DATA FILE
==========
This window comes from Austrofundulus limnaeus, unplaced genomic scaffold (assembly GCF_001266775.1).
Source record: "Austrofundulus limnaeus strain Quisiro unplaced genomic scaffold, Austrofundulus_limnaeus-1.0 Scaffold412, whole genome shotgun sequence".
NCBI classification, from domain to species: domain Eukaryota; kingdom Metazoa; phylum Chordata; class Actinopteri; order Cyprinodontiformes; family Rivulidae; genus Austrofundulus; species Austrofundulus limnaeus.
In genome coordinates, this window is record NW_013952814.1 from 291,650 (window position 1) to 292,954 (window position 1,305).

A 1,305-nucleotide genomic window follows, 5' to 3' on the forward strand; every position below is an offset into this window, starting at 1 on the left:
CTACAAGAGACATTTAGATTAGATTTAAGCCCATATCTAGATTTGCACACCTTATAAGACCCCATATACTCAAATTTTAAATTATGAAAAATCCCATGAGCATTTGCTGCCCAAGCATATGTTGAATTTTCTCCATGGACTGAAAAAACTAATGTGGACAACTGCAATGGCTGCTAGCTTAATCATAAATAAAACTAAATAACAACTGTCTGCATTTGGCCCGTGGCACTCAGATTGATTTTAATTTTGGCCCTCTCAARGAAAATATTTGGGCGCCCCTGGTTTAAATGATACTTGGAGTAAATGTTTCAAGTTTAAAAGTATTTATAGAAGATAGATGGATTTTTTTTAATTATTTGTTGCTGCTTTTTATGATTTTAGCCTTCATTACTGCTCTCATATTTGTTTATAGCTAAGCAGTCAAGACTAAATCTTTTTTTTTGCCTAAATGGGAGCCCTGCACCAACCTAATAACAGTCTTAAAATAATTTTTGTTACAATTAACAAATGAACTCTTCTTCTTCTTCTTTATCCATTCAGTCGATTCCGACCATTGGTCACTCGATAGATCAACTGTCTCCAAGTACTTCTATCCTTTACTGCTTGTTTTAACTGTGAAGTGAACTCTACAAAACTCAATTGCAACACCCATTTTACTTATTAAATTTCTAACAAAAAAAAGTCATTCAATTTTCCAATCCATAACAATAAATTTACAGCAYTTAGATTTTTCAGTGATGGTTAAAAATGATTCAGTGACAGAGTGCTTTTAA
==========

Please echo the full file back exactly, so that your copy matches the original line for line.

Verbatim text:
This window comes from Austrofundulus limnaeus, unplaced genomic scaffold (assembly GCF_001266775.1).
Source record: "Austrofundulus limnaeus strain Quisiro unplaced genomic scaffold, Austrofundulus_limnaeus-1.0 Scaffold412, whole genome shotgun sequence".
NCBI classification, from domain to species: domain Eukaryota; kingdom Metazoa; phylum Chordata; class Actinopteri; order Cyprinodontiformes; family Rivulidae; genus Austrofundulus; species Austrofundulus limnaeus.
In genome coordinates, this window is record NW_013952814.1 from 291,650 (window position 1) to 292,954 (window position 1,305).

A 1,305-nucleotide genomic window follows, 5' to 3' on the forward strand; every position below is an offset into this window, starting at 1 on the left:
CTACAAGAGACATTTAGATTAGATTTAAGCCCATATCTAGATTTGCACACCTTATAAGACCCCATATACTCAAATTTTAAATTATGAAAAATCCCATGAGCATTTGCTGCCCAAGCATATGTTGAATTTTCTCCATGGACTGAAAAAACTAATGTGGACAACTGCAATGGCTGCTAGCTTAATCATAAATAAAACTAAATAACAACTGTCTGCATTTGGCCCGTGGCACTCAGATTGATTTTAATTTTGGCCCTCTCAARGAAAATATTTGGGCGCCCCTGGTTTAAATGATACTTGGAGTAAATGTTTCAAGTTTAAAAGTATTTATAGAAGATAGATGGATTTTTTTTAATTATTTGTTGCTGCTTTTTATGATTTTAGCCTTCATTACTGCTCTCATATTTGTTTATAGCTAAGCAGTCAAGACTAAATCTTTTTTTTTGCCTAAATGGGAGCCCTGCACCAACCTAATAACAGTCTTAAAATAATTTTTGTTACAATTAACAAATGAACTCTTCTTCTTCTTCTTTATCCATTCAGTCGATTCCGACCATTGGTCACTCGATAGATCAACTGTCTCCAAGTACTTCTATCCTTTACTGCTTGTTTTAACTGTGAAGTGAACTCTACAAAACTCAATTGCAACACCCATTTTACTTATTAAATTTCTAACAAAAAAAAGTCATTCAATTTTCCAATCCATAACAATAAATTTACAGCAYTTAGATTTTTCAGTGATGGTTAAAAATGATTCAGTGACAGAGTGCTTTTAA